Otto Steinmayer: Classic Ground

The Best of the Akhaians

  [New Straits Times, 4 September 1991]

memorial To test whether you are dealing with a true Greek-freak, say "Homer." His eyes should glaze over in rapture, his mouth fall open, and if you've got a real enthusiast on your hands, he should pour out a stream of verse with such vehemence and gesture that you may back out of the room, thinking there's a madman in front of you.

Homer deserves such love. Homer is the first and greatest western poet, and without Homer there wouldn't be any western literature. How can I convince you? Read him!

The Iliad and the Odyssey are astonishing creations. The Greeks knew of no poetry before Homer, and except for a bunch of accounts scratched on clay tablets, they are the first written documents in a western language. Yet Homer's poetry is fully developed, perfect. You can find an example of every literary technique and poetic beauty in his epics. Nor does Homer, even in 12,000 lines, waste words. Later writers may have equalled Homer, but never surpassed him.

We have all heard of the Trojan War, and how the Greeks fought King Priam's men to recover the kidnapped Helen. Homer in the Iliad concentrates on one episode of about 60 days in the last year of the ten year siege. He does not, as Horace says, bore us with the whole story "from the egg that hatched Helen."

Homer's story starts with another indecent wrangle over women. Agamemnon, the Greek general, has had to give back his concubine captured from a neighboring city. In return, he demands Akhilles' woman. Akhilles, the Greeks' chief warrior, refuses to fight after this insult, and the Greeks come very near to being destroyed by the Trojans, until at last Hektor, chief warrior of the Trojans, kills Akhilles' best friend, Patroklos. Akhilles fights again, and kills Hektor after a desperate chase around the walls of Troy.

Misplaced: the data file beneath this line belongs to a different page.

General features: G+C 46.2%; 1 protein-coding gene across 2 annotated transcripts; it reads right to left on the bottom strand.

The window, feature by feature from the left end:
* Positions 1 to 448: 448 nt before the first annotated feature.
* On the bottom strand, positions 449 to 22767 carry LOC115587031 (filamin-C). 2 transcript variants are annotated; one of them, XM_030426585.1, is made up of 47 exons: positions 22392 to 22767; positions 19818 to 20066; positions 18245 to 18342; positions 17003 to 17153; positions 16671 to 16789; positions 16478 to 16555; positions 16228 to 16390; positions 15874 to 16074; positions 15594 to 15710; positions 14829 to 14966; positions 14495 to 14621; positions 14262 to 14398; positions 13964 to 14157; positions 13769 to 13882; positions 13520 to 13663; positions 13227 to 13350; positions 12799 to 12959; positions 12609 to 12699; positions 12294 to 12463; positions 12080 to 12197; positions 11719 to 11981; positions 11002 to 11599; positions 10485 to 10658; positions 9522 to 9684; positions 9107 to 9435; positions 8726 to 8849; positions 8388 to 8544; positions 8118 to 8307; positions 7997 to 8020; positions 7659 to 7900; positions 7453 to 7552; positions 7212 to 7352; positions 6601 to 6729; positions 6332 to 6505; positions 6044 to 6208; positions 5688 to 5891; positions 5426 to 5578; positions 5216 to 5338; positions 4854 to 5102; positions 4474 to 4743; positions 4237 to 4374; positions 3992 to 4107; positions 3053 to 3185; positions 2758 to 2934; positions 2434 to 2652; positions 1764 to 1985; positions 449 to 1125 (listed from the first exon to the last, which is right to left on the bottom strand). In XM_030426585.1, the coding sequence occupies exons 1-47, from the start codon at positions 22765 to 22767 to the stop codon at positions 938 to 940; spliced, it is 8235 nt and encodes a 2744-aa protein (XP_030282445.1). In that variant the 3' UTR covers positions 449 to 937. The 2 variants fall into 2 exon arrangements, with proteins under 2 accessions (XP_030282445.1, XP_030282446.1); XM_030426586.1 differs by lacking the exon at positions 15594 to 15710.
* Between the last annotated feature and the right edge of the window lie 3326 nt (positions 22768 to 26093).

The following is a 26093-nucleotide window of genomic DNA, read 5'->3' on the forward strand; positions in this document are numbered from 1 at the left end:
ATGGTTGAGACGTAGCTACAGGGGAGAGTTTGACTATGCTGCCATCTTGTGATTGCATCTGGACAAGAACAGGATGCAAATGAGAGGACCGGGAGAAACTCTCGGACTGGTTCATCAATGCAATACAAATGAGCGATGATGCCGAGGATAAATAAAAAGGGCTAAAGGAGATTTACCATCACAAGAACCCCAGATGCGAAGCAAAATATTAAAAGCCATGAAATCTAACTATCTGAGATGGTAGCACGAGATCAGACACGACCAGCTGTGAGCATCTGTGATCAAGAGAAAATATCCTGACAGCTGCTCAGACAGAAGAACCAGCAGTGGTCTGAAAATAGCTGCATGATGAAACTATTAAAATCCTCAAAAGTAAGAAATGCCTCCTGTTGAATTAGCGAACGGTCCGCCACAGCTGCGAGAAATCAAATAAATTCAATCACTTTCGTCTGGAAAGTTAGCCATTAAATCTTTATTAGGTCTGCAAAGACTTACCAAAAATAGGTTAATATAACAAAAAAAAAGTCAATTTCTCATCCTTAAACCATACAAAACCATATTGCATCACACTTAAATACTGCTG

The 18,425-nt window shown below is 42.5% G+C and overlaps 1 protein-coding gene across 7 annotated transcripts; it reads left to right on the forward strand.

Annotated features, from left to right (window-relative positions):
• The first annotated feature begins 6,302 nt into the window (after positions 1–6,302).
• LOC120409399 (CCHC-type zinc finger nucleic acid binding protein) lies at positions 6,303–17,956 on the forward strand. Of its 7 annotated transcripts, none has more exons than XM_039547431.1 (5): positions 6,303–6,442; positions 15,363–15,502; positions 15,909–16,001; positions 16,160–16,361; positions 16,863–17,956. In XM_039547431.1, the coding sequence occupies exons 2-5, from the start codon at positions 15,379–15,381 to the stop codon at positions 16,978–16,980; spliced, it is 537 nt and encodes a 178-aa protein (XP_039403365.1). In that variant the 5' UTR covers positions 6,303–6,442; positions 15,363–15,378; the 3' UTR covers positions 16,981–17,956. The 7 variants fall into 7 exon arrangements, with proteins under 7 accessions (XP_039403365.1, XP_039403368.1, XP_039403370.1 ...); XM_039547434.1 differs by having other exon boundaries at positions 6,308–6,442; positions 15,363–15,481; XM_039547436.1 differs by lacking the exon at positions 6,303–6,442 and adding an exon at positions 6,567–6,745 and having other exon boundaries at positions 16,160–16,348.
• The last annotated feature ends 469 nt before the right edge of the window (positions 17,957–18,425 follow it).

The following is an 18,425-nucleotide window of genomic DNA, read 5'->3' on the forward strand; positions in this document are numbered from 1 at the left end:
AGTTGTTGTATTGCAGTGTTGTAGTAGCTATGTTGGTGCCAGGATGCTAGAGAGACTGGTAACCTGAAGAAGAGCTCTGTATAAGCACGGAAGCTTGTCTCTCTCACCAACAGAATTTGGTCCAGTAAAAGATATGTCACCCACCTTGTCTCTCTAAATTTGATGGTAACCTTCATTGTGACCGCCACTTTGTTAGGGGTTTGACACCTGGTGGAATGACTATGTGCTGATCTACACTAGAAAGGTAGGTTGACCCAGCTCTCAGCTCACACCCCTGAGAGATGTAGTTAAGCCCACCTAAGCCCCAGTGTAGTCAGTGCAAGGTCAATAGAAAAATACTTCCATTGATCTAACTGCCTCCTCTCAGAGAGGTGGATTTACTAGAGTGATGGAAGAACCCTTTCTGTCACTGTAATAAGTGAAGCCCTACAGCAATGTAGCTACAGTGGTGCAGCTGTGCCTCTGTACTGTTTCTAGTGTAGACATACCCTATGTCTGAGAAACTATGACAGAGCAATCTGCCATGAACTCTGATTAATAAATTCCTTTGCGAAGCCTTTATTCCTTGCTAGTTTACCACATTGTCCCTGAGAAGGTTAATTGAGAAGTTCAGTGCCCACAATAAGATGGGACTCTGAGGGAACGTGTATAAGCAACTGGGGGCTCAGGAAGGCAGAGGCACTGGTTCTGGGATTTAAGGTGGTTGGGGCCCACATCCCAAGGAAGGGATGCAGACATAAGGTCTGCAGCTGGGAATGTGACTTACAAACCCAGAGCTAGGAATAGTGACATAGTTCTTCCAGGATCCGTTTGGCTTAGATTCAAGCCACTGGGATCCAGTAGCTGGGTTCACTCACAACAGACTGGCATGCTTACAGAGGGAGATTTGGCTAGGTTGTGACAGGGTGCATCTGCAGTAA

Homer weaves many varied incidents into the frame of this plot, and every detail adds to the main story. If you plunge into the Iliad for the first time you may be surprised by the large cast of characters. The gods and goddesses of Olympos each take sides in the war, each has an important role. The heroes and women both Greek and Trojan have their own individuality.

An epic, says Ezra Pound, is a poem containing history. Each people of the earth owns its own long poem to which they look for the ultimate expression of their identity and character. The English have Shakespeare's history plays. The Indians have the Mahabharata and the Ramayana. In Malaysia we have the various syair and the Sejarah Melayu, though written in prose, and the heroic poems of the Kelabits. The Greeks---and now all of us--have the Iliad.

Homer's poetry is a marvel of efficiency, made, so to speak, out of interchangeable parts. He composed his poems by ear and by memory. He was, they say, blind. The traditional epithets (Akhilles is always "swift-footed") and repetitions of formulas helped the poet compose and the audience grasp the parts of the story.

It seems strange to us moderns that a man can put together a lengthy poem without the help of ink and paper. But where writing is unknown, people develop very sharp memories.

The Trojan war was the shattering fact of the early Greek world---their world war. It really happened, or rather, it happened several times. Troy had been built, burnt down, and built again over the course of a thousand years on the same spot. (Mr. William Willetts has been discussing the fate of Troy and its culture in admirable recent articles in the Business Times.)